Standard deviation


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A related abstract has been published in the European Heart Journal in august 2015.


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Authors and Affiliations



All authors meet the ICMJE criteria for authorship. ML, MS, CTP, GG and CBJ have substantially contributed to both the design of the study, the acquisition, analysis and the interpretation of data for the work. NC and MLH contributed to the analysis and interpretation. All authors has been a substantial part of drafting the work, final approval of the version to be published and agree to be accountable for all aspects of the work in ensuring that questions related to the accuracy or integrity of any part of the work are appropriately investigated and resolved.

Corresponding author

Correspondence to Christina Boegh Jakobsen.

Ethics declarations

Ethics approval and consent to participate

The study has been approved by the Danish Data Protection Agency (2007-58-0015 / local ref. no. GEH-2014-013, I-Suite no: 02731.

Consent for publication

Not applicable.

Competing interests

All authors have completed the ICMJE uniform disclosure form at disclosure.pdf and declare: no support from any organization for the submitted work.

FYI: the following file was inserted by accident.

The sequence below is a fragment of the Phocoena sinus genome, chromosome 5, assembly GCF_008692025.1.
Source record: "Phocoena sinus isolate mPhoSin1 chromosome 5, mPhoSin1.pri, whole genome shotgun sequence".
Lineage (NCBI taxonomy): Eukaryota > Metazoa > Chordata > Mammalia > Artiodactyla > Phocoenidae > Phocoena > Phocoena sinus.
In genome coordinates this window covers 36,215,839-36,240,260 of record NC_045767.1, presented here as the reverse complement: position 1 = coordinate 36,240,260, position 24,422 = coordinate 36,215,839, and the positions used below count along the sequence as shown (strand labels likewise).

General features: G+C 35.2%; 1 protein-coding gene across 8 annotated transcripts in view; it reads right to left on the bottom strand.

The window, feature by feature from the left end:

ML has received speaker fees from Bristol-Meyer Squibb and Bayer.

NC has received grants from The Danish Heart Foundation, The Danish Kidney Foundation, The Department of Cardiology at Gentofte Hospital, and the Department of Nephrology at Herlev Hospital, Helen and Ejnar Bjoernows Foundation, The Danish Society of Nephrology and the Health Foundation.

CTP reports grants, personal fees and other from Bayer, grants from Biotronic and Bristol Meyer and grants from Novo.

GG is supported by an unrestricted clinical research scholarship from the Novo Nordisk Foundation.

CJ, MLH and MS have no competing interest.

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Supplementary information

Additional file 1: Table S1.

Incidence rate ratios of atrial fibrillation in overall cancer and in different cancer types divided into different time periods. The model is adjusted for time, age, sex, comorbidities and earlier surgeries.

Additional file 2: Table S2.

Incidence rate ratios of atrial fibrillation in overall cancer divided into different time periods. Atrial fibrillation here only as the primary diagnosis. The model is adjusted for time, age, sex, comorbidities and earlier surgeries.

Additional file 3: Table S3.

Incidence rate ratios of atrial fibrillation in overall cancer and in the different cancer types. The model is adjusted for time, age, sex, comorbidities and earlier surgeries.

Additional file 4.

ICD and ATC codes for identification of cancer diagnosis, surgeries, comorbidities and pharmacotherapy.

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Jakobsen, C.B., Lamberts, M., Carlson, N. et al. Incidence of atrial fibrillation in different major cancer subtypes: a Nationwide population-based 12 year follow up study. BMC Cancer 19, 1105 (2019).